Barnard Gallery is proud to present True Colours – a solo exhibition by Ndikhumbule Ngqinambi. As the idiom suggests, the definition of true colours is to reveal the reality beneath the mantle of appearance.
Truth, memory and history
In this show, Ngqinambi deals with divergent discourses around truth, memory and history, as conveyed through the flag, one of history’s most semantically loaded emblems.
Denoting identity, belonging, unity and power, the flag represents the honour of a nation. Its defilement constitutes an act of sacrilege against the state it represents. But a flag is also a signal to a vehicle or driver to take heed, slow down or stop. Using the flag as his thematic fulcrum against the backdrop of volatile narratives of oppression and liberation, Ngqinambi explores and interrogates the motives of governments in hoisting the flag for reasons other than national unity.
Ngqinambi’s personal, political and professional biographies are located within South Africa’s segregation and liberation histories. Born in Cape Town in 1977, a year after the Soweto Student Uprisings, he grew up in a conflict zone where the puny arsenal of stones and rubble was pitted against police nyalas and the military might of the apartheid state. In the absence of formal art tuition, Ngqinambi’s talent was nurtured at the Community Arts Project, one of the country’s indispensable cultural centres addressing the cultural and educational imbalances wrought by Apartheid. He witnessed the dawn of a new era and the promise of an equal and just society. Ngqinambi’s career has also benefited from the fecund fruits of cultural freedom heralded by South Africa’s political, social, economic and cultural reintegration into the global arena. He recently completed a residency in Stuttgart, Germany, during which he engaged with cultural activists in a febrile, multidisciplinary environment where intellectual discourse and critique melded with conceptualism, mixed media, performance art and installation. He feeds off these contemporary influences but ultimately his art remains grounded in the tradition of painterly figuration.
Ngqinambi’s epic scenes straddle the topography of cultural and visual history. His imagery evokes associations with the figurative traditions of 18th and19th European Romanticism, particularly the genre of sublime painting, as well as early 20th century Soviet socialist realism. His work also displays the influence of South African township art and protest art of the 1980s – the latter characterised by the strident imagery and saturated hues of posters carried aloft by anti-apartheid activists and liberation cadres during the height of the anti-apartheid struggle.
His canvases are animated by his trademark imagery: marching crowds depicted against precipitous backdrops, illuminated by celestial skies rendered in sweeping kaleidoscopic hues. Titanic, tumbling forms enact melodramas of both illustrative simplicity and baroque complexity. Through extremes of scale and recurring visual tropes Ngqinambi’s imaginary landscapes dazzle while presenting a damning critique. For, unlike the agitprop executed by his revolutionary forebears, Ngqinambi’s paintings do not celebrate the nationalistic idealism inherent in traditional flag symbolism. In much of his work the flag is depicted as a sullied symbol, as, literally, a rug being pulled from under the feet of the nation, or a carpet under which the messier bits of ideological supremacy are swept. The flag becomes, therefore, a parody of liberation movements that have lost their heroic lustre, as well as a metaphor for corruption justified through ontological arguments around entitlement and ownership. Although his references also extend to skewed power relations in the Middle East and beyond, Ngqinambi’s principal focus is on the specifics of South African history, politics and symbols.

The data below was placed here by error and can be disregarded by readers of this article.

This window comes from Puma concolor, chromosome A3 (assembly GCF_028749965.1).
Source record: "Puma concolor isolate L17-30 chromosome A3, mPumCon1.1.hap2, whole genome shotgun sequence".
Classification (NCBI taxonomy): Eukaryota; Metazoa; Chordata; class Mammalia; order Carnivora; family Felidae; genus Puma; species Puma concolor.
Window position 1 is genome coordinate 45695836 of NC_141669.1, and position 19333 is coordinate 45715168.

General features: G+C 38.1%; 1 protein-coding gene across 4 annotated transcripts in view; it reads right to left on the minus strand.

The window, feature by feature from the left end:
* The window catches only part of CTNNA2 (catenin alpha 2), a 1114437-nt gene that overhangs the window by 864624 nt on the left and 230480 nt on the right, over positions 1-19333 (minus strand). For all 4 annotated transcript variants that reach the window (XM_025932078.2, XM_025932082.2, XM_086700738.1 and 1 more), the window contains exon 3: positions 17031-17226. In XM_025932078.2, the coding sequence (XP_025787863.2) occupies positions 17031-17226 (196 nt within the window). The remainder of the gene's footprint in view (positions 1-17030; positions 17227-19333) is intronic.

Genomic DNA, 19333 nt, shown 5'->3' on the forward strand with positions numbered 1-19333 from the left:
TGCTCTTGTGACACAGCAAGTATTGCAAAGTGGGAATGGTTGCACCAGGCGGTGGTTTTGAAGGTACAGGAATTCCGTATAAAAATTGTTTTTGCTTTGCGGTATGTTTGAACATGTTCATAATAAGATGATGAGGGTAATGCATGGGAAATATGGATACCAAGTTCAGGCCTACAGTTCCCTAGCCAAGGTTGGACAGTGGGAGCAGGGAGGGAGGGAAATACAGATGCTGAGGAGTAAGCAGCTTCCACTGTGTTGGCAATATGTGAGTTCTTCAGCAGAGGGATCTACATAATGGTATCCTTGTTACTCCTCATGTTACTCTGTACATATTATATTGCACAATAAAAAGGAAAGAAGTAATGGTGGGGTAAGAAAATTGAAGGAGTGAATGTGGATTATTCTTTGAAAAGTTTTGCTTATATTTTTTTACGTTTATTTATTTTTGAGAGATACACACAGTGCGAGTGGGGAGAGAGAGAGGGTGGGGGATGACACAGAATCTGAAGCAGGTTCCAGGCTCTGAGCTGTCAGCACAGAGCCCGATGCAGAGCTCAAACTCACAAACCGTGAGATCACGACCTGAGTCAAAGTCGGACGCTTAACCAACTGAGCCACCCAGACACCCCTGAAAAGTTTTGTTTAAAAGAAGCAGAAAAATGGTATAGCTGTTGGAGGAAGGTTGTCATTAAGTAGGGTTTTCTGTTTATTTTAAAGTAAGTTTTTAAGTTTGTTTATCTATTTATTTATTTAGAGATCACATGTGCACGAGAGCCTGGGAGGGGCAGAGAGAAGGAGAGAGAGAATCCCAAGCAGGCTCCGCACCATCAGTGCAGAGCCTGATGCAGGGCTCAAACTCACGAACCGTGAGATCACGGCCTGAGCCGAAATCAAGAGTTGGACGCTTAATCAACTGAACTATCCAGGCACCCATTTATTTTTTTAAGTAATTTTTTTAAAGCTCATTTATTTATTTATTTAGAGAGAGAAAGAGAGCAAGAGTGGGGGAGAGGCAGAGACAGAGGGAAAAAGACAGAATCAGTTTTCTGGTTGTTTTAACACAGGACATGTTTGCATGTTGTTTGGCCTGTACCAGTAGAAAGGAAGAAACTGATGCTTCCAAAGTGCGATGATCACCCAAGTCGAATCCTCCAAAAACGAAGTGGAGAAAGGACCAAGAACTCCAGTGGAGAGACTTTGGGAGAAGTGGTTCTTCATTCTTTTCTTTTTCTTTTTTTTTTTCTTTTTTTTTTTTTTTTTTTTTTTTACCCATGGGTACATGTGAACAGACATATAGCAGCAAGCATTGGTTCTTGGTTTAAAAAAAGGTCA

In a profound sense, the South African flag symbolises an apogee in the quest for democratic ideals by a nation whose brutal past has been vanquished by the triumph of justice. But apartheid’s meta-narrative has been supplanted by another dominant narrative that celebrates some emblems and monuments as the primary bearers of truth, while shrouding or negating others. Ngqinambi’s art reinforces the ambivalent relationship between past and present, as well as competing histories of truth. It raises the vital questions of how to acknowledge the past without being limited by it and how to negotiate the paradoxes of change without resorting to propaganda or oppression. He does this, neither through polemics nor cultural theory, however, but through reflections on individual and collective memory.
In True Colours, Ngqinambi refigures the role of the flag within a broader discourse revolving around the distortions of power. Produced against a backdrop of escalating kleptocracy, the lingering memory of the 2012 Marikana massacre and South Africa’s volatile national elections, this show speaks, not of pride, but of betrayal through the excesses of gravy trains and ongoing violence. Ngqinambi’s images of conspicuous consumption and crass materialism, convey a dystopian vision of the unbalanced relationship between government and governed, ruler and subject. As such, his paintings issue a warning about flagging morale, sagging morality, suppressed or untold narratives and the lessons history reveals, yet which, at our peril, we choose to ignore.
Hazel Friedman, May 2014.